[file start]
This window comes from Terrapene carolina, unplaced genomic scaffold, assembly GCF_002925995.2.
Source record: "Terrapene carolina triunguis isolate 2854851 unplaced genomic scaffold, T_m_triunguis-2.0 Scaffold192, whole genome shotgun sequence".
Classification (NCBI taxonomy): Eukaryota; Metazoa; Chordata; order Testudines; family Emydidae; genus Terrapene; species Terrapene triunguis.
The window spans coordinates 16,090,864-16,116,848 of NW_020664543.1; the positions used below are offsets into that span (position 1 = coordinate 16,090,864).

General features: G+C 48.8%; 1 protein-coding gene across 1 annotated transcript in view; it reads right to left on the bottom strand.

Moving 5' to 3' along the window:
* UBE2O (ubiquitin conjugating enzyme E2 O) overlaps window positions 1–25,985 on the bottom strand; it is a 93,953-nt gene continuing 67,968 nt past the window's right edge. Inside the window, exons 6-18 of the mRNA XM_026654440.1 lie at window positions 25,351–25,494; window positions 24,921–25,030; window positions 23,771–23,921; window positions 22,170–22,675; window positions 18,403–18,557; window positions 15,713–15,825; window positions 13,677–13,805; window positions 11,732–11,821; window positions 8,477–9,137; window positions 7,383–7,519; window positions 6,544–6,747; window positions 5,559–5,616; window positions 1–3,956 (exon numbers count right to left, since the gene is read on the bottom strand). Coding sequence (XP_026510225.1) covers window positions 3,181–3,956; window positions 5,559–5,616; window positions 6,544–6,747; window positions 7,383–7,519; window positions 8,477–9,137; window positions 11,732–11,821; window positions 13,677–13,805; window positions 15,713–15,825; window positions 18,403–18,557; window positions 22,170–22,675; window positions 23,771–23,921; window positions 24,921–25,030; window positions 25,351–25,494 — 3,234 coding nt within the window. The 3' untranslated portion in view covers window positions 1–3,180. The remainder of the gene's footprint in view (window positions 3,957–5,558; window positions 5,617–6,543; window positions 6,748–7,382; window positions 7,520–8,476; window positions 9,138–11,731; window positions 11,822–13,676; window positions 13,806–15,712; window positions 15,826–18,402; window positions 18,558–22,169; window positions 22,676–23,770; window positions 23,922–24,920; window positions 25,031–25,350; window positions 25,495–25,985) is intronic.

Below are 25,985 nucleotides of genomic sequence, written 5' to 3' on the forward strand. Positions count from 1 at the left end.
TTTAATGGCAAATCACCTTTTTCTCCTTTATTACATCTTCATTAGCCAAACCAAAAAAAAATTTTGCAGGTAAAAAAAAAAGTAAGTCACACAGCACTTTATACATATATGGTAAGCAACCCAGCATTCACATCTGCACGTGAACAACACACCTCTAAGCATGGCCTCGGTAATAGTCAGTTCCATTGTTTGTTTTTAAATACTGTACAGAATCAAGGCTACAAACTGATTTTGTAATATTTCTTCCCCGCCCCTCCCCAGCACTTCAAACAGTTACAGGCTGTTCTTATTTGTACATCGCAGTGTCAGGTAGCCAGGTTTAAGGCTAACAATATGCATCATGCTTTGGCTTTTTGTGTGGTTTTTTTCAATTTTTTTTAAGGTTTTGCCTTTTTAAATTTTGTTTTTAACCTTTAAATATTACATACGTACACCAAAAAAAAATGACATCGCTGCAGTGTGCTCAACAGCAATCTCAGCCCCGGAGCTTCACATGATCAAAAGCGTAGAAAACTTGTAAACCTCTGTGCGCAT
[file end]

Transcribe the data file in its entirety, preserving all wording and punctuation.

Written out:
This window comes from Terrapene carolina, unplaced genomic scaffold, assembly GCF_002925995.2.
Source record: "Terrapene carolina triunguis isolate 2854851 unplaced genomic scaffold, T_m_triunguis-2.0 Scaffold192, whole genome shotgun sequence".
Classification (NCBI taxonomy): Eukaryota; Metazoa; Chordata; order Testudines; family Emydidae; genus Terrapene; species Terrapene triunguis.
The window spans coordinates 16,090,864-16,116,848 of NW_020664543.1; the positions used below are offsets into that span (position 1 = coordinate 16,090,864).

General features: G+C 48.8%; 1 protein-coding gene across 1 annotated transcript in view; it reads right to left on the bottom strand.

Moving 5' to 3' along the window:
* UBE2O (ubiquitin conjugating enzyme E2 O) overlaps window positions 1–25,985 on the bottom strand; it is a 93,953-nt gene continuing 67,968 nt past the window's right edge. Inside the window, exons 6-18 of the mRNA XM_026654440.1 lie at window positions 25,351–25,494; window positions 24,921–25,030; window positions 23,771–23,921; window positions 22,170–22,675; window positions 18,403–18,557; window positions 15,713–15,825; window positions 13,677–13,805; window positions 11,732–11,821; window positions 8,477–9,137; window positions 7,383–7,519; window positions 6,544–6,747; window positions 5,559–5,616; window positions 1–3,956 (exon numbers count right to left, since the gene is read on the bottom strand). Coding sequence (XP_026510225.1) covers window positions 3,181–3,956; window positions 5,559–5,616; window positions 6,544–6,747; window positions 7,383–7,519; window positions 8,477–9,137; window positions 11,732–11,821; window positions 13,677–13,805; window positions 15,713–15,825; window positions 18,403–18,557; window positions 22,170–22,675; window positions 23,771–23,921; window positions 24,921–25,030; window positions 25,351–25,494 — 3,234 coding nt within the window. The 3' untranslated portion in view covers window positions 1–3,180. The remainder of the gene's footprint in view (window positions 3,957–5,558; window positions 5,617–6,543; window positions 6,748–7,382; window positions 7,520–8,476; window positions 9,138–11,731; window positions 11,822–13,676; window positions 13,806–15,712; window positions 15,826–18,402; window positions 18,558–22,169; window positions 22,676–23,770; window positions 23,922–24,920; window positions 25,031–25,350; window positions 25,495–25,985) is intronic.

Below are 25,985 nucleotides of genomic sequence, written 5' to 3' on the forward strand. Positions count from 1 at the left end.
TTTAATGGCAAATCACCTTTTTCTCCTTTATTACATCTTCATTAGCCAAACCAAAAAAAAATTTTGCAGGTAAAAAAAAAAGTAAGTCACACAGCACTTTATACATATATGGTAAGCAACCCAGCATTCACATCTGCACGTGAACAACACACCTCTAAGCATGGCCTCGGTAATAGTCAGTTCCATTGTTTGTTTTTAAATACTGTACAGAATCAAGGCTACAAACTGATTTTGTAATATTTCTTCCCCGCCCCTCCCCAGCACTTCAAACAGTTACAGGCTGTTCTTATTTGTACATCGCAGTGTCAGGTAGCCAGGTTTAAGGCTAACAATATGCATCATGCTTTGGCTTTTTGTGTGGTTTTTTTCAATTTTTTTTAAGGTTTTGCCTTTTTAAATTTTGTTTTTAACCTTTAAATATTACATACGTACACCAAAAAAAAATGACATCGCTGCAGTGTGCTCAACAGCAATCTCAGCCCCGGAGCTTCACATGATCAAAAGCGTAGAAAACTTGTAAACCTCTGTGCGCAT